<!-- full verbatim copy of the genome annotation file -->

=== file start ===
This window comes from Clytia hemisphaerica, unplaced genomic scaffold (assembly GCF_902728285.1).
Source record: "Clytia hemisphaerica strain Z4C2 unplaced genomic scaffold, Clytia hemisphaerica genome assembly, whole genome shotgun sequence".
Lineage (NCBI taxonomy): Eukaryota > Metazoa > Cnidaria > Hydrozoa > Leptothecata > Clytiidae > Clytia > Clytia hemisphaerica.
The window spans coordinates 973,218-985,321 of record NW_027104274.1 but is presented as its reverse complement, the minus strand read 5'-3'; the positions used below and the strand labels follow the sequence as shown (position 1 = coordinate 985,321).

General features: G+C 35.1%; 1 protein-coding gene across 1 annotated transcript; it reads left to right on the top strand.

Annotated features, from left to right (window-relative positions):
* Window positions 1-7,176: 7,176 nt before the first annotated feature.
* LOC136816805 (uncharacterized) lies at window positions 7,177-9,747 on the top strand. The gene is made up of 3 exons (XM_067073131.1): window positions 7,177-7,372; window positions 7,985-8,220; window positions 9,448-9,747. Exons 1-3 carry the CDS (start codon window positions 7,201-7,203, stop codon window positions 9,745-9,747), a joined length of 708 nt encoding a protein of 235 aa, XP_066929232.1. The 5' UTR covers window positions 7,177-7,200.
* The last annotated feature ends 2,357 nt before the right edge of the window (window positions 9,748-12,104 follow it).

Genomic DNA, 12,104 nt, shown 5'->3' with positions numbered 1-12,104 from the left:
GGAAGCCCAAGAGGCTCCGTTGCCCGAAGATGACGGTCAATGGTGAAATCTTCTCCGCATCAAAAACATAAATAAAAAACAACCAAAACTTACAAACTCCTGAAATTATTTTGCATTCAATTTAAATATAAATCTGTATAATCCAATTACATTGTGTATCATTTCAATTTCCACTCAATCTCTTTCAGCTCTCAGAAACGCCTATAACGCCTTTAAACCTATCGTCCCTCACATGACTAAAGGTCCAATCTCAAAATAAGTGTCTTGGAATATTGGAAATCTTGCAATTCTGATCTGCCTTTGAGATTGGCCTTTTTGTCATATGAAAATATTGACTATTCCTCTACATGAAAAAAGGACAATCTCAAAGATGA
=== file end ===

This window comes from Clytia hemisphaerica, unplaced genomic scaffold (assembly GCF_902728285.1).
Source record: "Clytia hemisphaerica strain Z4C2 unplaced genomic scaffold, Clytia hemisphaerica genome assembly, whole genome shotgun sequence".
Lineage (NCBI taxonomy): Eukaryota > Metazoa > Cnidaria > Hydrozoa > Leptothecata > Clytiidae > Clytia > Clytia hemisphaerica.
The window spans coordinates 973,218-985,321 of record NW_027104274.1 but is presented as its reverse complement, the minus strand read 5'-3'; the positions used below and the strand labels follow the sequence as shown (position 1 = coordinate 985,321).

General features: G+C 35.1%; 1 protein-coding gene across 1 annotated transcript; it reads left to right on the top strand.

Annotated features, from left to right (window-relative positions):
* Window positions 1-7,176: 7,176 nt before the first annotated feature.
* LOC136816805 (uncharacterized) lies at window positions 7,177-9,747 on the top strand. The gene is made up of 3 exons (XM_067073131.1): window positions 7,177-7,372; window positions 7,985-8,220; window positions 9,448-9,747. Exons 1-3 carry the CDS (start codon window positions 7,201-7,203, stop codon window positions 9,745-9,747), a joined length of 708 nt encoding a protein of 235 aa, XP_066929232.1. The 5' UTR covers window positions 7,177-7,200.
* The last annotated feature ends 2,357 nt before the right edge of the window (window positions 9,748-12,104 follow it).

Genomic DNA, 12,104 nt, shown 5'->3' with positions numbered 1-12,104 from the left:
GGAAGCCCAAGAGGCTCCGTTGCCCGAAGATGACGGTCAATGGTGAAATCTTCTCCGCATCAAAAACATAAATAAAAAACAACCAAAACTTACAAACTCCTGAAATTATTTTGCATTCAATTTAAATATAAATCTGTATAATCCAATTACATTGTGTATCATTTCAATTTCCACTCAATCTCTTTCAGCTCTCAGAAACGCCTATAACGCCTTTAAACCTATCGTCCCTCACATGACTAAAGGTCCAATCTCAAAATAAGTGTCTTGGAATATTGGAAATCTTGCAATTCTGATCTGCCTTTGAGATTGGCCTTTTTGTCATATGAAAATATTGACTATTCCTCTACATGAAAAAAGGACAATCTCAAAGATGA